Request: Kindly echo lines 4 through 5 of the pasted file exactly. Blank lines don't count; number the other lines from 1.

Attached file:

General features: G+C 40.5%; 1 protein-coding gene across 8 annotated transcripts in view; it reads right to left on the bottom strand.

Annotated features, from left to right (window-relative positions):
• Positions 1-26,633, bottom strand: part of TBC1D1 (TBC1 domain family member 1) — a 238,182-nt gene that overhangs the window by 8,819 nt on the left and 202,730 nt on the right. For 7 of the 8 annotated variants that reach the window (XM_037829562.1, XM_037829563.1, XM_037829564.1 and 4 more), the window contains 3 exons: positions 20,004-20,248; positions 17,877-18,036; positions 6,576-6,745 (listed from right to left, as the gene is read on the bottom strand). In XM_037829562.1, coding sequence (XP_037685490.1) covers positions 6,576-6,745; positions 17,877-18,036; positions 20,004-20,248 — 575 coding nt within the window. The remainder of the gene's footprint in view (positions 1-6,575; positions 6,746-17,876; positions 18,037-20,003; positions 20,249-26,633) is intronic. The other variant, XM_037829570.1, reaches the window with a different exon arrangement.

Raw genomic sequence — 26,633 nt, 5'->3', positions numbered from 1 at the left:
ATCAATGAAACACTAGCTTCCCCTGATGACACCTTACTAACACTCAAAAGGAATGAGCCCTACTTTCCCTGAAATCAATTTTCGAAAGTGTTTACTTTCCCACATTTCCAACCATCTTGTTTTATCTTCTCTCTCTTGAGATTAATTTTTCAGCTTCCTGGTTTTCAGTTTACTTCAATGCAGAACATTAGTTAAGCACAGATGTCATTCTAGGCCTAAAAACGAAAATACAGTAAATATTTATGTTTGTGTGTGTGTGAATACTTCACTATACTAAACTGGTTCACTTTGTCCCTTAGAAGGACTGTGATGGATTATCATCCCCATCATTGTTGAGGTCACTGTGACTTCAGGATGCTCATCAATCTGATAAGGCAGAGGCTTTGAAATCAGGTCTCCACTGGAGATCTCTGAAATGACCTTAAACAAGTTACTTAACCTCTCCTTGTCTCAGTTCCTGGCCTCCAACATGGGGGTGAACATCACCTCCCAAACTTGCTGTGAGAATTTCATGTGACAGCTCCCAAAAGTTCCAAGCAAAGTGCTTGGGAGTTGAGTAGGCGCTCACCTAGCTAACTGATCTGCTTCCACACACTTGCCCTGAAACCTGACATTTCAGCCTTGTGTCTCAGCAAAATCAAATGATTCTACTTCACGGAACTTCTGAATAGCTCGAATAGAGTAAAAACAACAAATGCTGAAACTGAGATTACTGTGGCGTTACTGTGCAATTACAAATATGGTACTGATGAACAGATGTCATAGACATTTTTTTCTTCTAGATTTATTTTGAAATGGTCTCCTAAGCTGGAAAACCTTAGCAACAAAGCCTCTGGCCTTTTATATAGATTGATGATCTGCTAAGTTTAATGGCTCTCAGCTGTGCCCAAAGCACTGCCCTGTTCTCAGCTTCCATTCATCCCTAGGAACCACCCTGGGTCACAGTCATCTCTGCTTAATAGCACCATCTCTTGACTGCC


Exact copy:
Raw genomic sequence — 26,633 nt, 5'->3', positions numbered from 1 at the left:
ATCAATGAAACACTAGCTTCCCCTGATGACACCTTACTAACACTCAAAAGGAATGAGCCCTACTTTCCCTGAAATCAATTTTCGAAAGTGTTTACTTTCCCACATTTCCAACCATCTTGTTTTATCTTCTCTCTCTTGAGATTAATTTTTCAGCTTCCTGGTTTTCAGTTTACTTCAATGCAGAACATTAGTTAAGCACAGATGTCATTCTAGGCCTAAAAACGAAAATACAGTAAATATTTATGTTTGTGTGTGTGTGAATACTTCACTATACTAAACTGGTTCACTTTGTCCCTTAGAAGGACTGTGATGGATTATCATCCCCATCATTGTTGAGGTCACTGTGACTTCAGGATGCTCATCAATCTGATAAGGCAGAGGCTTTGAAATCAGGTCTCCACTGGAGATCTCTGAAATGACCTTAAACAAGTTACTTAACCTCTCCTTGTCTCAGTTCCTGGCCTCCAACATGGGGGTGAACATCACCTCCCAAACTTGCTGTGAGAATTTCATGTGACAGCTCCCAAAAGTTCCAAGCAAAGTGCTTGGGAGTTGAGTAGGCGCTCACCTAGCTAACTGATCTGCTTCCACACACTTGCCCTGAAACCTGACATTTCAGCCTTGTGTCTCAGCAAAATCAAATGATTCTACTTCACGGAACTTCTGAATAGCTCGAATAGAGTAAAAACAACAAATGCTGAAACTGAGATTACTGTGGCGTTACTGTGCAATTACAAATATGGTACTGATGAACAGATGTCATAGACATTTTTTTCTTCTAGATTTATTTTGAAATGGTCTCCTAAGCTGGAAAACCTTAGCAACAAAGCCTCTGGCCTTTTATATAGATTGATGATCTGCTAAGTTTAATGGCTCTCAGCTGTGCCCAAAGCACTGCCCTGTTCTCAGCTTCCATTCATCCCTAGGAACCACCCTGGGTCACAGTCATCTCTGCTTAATAGCACCATCTCTTGACTGCC